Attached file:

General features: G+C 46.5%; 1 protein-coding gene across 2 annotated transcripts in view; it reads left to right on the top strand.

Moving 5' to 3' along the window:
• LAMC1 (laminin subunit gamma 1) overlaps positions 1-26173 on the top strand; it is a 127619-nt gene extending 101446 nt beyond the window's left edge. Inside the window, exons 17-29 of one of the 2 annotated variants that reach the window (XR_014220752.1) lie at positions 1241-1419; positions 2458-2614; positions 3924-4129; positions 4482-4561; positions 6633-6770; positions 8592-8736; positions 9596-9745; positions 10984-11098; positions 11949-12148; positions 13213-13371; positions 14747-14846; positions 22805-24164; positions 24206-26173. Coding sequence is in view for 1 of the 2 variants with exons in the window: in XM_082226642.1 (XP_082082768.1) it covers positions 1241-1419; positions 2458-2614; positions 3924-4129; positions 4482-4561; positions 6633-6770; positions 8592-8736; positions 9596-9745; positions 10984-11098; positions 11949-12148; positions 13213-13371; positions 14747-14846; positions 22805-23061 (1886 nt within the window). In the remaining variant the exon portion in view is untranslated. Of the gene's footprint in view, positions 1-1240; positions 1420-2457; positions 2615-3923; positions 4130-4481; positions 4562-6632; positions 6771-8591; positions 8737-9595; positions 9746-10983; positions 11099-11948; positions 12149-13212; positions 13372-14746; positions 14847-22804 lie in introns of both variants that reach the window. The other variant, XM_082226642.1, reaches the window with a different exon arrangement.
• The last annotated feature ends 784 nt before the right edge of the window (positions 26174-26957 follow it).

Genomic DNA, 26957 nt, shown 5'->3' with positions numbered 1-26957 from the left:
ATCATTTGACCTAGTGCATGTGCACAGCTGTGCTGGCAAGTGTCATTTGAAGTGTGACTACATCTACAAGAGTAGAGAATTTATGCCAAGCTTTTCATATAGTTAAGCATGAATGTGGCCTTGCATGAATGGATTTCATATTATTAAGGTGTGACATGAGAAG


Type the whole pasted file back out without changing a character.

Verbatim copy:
General features: G+C 46.5%; 1 protein-coding gene across 2 annotated transcripts in view; it reads left to right on the top strand.

Moving 5' to 3' along the window:
• LAMC1 (laminin subunit gamma 1) overlaps positions 1-26173 on the top strand; it is a 127619-nt gene extending 101446 nt beyond the window's left edge. Inside the window, exons 17-29 of one of the 2 annotated variants that reach the window (XR_014220752.1) lie at positions 1241-1419; positions 2458-2614; positions 3924-4129; positions 4482-4561; positions 6633-6770; positions 8592-8736; positions 9596-9745; positions 10984-11098; positions 11949-12148; positions 13213-13371; positions 14747-14846; positions 22805-24164; positions 24206-26173. Coding sequence is in view for 1 of the 2 variants with exons in the window: in XM_082226642.1 (XP_082082768.1) it covers positions 1241-1419; positions 2458-2614; positions 3924-4129; positions 4482-4561; positions 6633-6770; positions 8592-8736; positions 9596-9745; positions 10984-11098; positions 11949-12148; positions 13213-13371; positions 14747-14846; positions 22805-23061 (1886 nt within the window). In the remaining variant the exon portion in view is untranslated. Of the gene's footprint in view, positions 1-1240; positions 1420-2457; positions 2615-3923; positions 4130-4481; positions 4562-6632; positions 6771-8591; positions 8737-9595; positions 9746-10983; positions 11099-11948; positions 12149-13212; positions 13372-14746; positions 14847-22804 lie in introns of both variants that reach the window. The other variant, XM_082226642.1, reaches the window with a different exon arrangement.
• The last annotated feature ends 784 nt before the right edge of the window (positions 26174-26957 follow it).

Genomic DNA, 26957 nt, shown 5'->3' with positions numbered 1-26957 from the left:
ATCATTTGACCTAGTGCATGTGCACAGCTGTGCTGGCAAGTGTCATTTGAAGTGTGACTACATCTACAAGAGTAGAGAATTTATGCCAAGCTTTTCATATAGTTAAGCATGAATGTGGCCTTGCATGAATGGATTTCATATTATTAAGGTGTGACATGAGAAG